A few years back, one of my holiday traditions then was the role I played in a Christmastime church function.
The picture shows a Santa like depiction of Saint Nicholas that I had the privilege of assuming for a few years during the late 1990’s and the early 2000’s.
In case you don’t know much about Saint Nicholas, here’s a refresher. The real Saint Nicholas was a bishop in the fourth century in what is now known as Turkey.
He came from a wealthy family, and sought to use his blessings to help others. There are many stories of miracles attributed to him. In one story he asked for a portion of a wheat cargo from a transport ship, promising the sailors they would not come up short when they reached their final destination.
The sailors reluctantly agreed to give a two-year supply of wheat to the residents of a village. As the story goes, the sailors discovered when they reached their final destination that the total weight of their cargo had not changed.
Another story attributed to Saint Nicholas was about establishing dowries for three women in one family who were not well off. A dowry was customarily given to the groom by a bride’s family when she married.
Many times, women who could not provide a dowry would not marry. If they had no family to live with, they faced an uncertain future for themselves in a male-dominated society.
The Saint Nicholas story ends with the discovery of coins tossed through a window as the family slept. The coins became the dowry.
This story fed a legend that if children left their shoes near an open window at Christmas, they would awaken the next morning to find the shoes filled with gifts and treats from Saint Nicholas.
The telling of Saint Nicholas’ story was a tradition at the church in the community where my wife and I raised our two daughters.
The saint’s official feast day is December 6th, but our church, Saint Agnes in Avon, New York, had to schedule our celebration as close to that date as possible because it did not always land on a weekend.
Our two very young daughters participated in the event in the mid-1980’s when Father Charles Bennett was the first to put on the costume to tell “his” story, and give the children treats.
He passed away a year later, so the tradition nearly ended before it was really established. Fortunately, two other parishioners took over for the next several years to portray the saint.
It eventually evolved into the children leaving their shoes at the back of church before Mass, having Saint Nicholas visit after the homily (sermon), and finding a gift (usually candy) in their shoes as they left Mass.
In the late 1990s, the Saint Nicholas visit was again in danger of being stopped at our church. My wife asked me if I’d consider doing it just one time. I did it that time, and for a few more years I became the holiday time visitor for the congregation.
There was something special about putting on the costume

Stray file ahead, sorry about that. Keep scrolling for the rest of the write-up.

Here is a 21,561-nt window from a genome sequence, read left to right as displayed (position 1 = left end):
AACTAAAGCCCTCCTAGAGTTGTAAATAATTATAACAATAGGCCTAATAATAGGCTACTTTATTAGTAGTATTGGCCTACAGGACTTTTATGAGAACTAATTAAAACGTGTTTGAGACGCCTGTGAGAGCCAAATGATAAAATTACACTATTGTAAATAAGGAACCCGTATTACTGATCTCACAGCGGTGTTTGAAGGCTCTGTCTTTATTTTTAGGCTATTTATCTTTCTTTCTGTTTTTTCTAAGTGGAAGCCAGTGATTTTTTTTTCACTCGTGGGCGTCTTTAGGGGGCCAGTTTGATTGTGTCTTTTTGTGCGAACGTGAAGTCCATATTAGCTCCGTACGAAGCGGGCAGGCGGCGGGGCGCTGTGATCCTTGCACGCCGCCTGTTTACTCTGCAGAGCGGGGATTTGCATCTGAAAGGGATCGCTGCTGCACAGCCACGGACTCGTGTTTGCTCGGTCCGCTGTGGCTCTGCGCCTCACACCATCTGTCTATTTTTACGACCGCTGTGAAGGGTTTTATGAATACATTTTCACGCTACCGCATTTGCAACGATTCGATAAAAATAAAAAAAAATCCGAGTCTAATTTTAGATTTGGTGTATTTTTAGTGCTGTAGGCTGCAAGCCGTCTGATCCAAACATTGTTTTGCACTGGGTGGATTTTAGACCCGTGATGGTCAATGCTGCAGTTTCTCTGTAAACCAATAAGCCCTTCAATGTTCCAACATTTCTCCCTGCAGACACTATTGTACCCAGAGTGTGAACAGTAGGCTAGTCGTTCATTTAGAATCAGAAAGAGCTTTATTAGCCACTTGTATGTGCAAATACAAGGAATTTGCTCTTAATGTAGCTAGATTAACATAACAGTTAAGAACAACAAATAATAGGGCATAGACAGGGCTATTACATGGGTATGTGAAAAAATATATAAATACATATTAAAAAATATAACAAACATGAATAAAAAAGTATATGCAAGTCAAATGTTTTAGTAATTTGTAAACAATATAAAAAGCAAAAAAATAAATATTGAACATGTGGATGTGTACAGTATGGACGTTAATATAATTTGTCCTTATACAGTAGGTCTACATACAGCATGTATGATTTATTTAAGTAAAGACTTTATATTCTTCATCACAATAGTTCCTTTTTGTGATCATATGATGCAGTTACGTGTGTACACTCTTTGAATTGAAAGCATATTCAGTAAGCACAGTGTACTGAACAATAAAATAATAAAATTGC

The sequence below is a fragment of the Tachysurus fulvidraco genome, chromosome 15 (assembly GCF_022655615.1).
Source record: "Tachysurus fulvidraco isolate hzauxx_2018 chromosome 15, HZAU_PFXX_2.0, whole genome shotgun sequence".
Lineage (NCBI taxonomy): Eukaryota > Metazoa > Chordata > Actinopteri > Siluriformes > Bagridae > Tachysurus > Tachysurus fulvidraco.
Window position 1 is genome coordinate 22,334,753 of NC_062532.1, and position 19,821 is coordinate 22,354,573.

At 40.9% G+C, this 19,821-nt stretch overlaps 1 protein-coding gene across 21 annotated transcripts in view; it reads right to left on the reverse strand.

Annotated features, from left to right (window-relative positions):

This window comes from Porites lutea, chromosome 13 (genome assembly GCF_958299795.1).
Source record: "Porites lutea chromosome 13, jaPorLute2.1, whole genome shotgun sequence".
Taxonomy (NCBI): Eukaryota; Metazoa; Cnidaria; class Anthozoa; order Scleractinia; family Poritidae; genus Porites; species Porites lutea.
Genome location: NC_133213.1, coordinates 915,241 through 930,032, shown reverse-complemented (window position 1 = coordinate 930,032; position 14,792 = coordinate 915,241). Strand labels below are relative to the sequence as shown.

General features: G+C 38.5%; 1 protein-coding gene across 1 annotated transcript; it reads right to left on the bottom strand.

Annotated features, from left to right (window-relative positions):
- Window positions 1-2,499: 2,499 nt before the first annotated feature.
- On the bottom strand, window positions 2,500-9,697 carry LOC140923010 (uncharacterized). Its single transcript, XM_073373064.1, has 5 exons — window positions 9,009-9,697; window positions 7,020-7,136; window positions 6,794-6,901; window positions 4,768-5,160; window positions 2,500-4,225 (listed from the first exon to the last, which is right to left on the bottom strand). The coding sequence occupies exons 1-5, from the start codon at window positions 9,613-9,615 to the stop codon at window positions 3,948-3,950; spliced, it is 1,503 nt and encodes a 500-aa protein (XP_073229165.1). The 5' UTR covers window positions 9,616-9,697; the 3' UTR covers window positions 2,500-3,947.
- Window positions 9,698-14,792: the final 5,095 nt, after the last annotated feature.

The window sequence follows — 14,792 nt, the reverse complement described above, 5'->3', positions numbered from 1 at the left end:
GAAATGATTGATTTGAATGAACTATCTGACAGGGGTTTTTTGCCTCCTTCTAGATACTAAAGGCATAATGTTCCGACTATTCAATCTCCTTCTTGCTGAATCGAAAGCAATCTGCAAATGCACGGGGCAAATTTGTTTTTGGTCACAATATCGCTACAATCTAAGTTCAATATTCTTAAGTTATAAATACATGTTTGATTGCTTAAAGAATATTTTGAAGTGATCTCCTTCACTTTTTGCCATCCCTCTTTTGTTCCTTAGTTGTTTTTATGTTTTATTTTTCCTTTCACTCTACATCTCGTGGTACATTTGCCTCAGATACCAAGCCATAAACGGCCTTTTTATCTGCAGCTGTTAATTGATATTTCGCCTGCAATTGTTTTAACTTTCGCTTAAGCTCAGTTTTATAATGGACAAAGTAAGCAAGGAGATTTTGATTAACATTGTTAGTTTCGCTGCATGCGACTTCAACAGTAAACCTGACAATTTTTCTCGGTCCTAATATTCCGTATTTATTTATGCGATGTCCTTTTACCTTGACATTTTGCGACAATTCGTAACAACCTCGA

It started with a white cassock (a floor-length robe) and then was layered with a red surplice (a sleeveless robe that looks like a poncho). Then a special bishop’s type hat and a long white beard were added to complete the costume.
It was hot underneath those garments, especially the beard. But it helped transform me into the man who lived a long time ago and who would share his story with children so they could once more enjoy his visit.
I was also fortunate enough to portray Saint Nicholas at the religious education classes for two parishes. The younger kids probably confused Saint Nicholas with Santa. The older ones probably just went along because it was taking place at a church.
While being Saint Nicholas for children was gratifying to me, two special times when I put on the costume stand out because the audience was not young folks.
Our parish Deacon asked me to bring Saint Nicholas to a juvenile detention facility
A small holiday party was planned for a group of teenage boys who were incarcerated. The message was tailored to this specific audience. Ina thank you note following the appearance, the Deacon told me that most of these young men had very little to look forward to during the holiday season, and that my appearance showed that someone out there cared about them.
The last time I put on the costume was Christmas night in 2003. Our family spent the Christmas evening together by producing Saint Nicholas’ final visit. I had already accepted the job that would bring me to California and would be heading west in another month.
My two daughters asked if Saint Nicholas would come to the nursing home where they worked and visit with the residents. My wife and I arrived shortly after the residents had dinner, and we stayed for quite a while visiting with these seniors.
It was one of the last things we did as a family before we were separated by thousands of miles.
I wish you all a very Merry Christmas and hope that you have some cherished memories to recall at this time of year too.
Steve is grateful to his wife Vaune who helped recall some of the Saint Nicholas memories and who helped edit this column.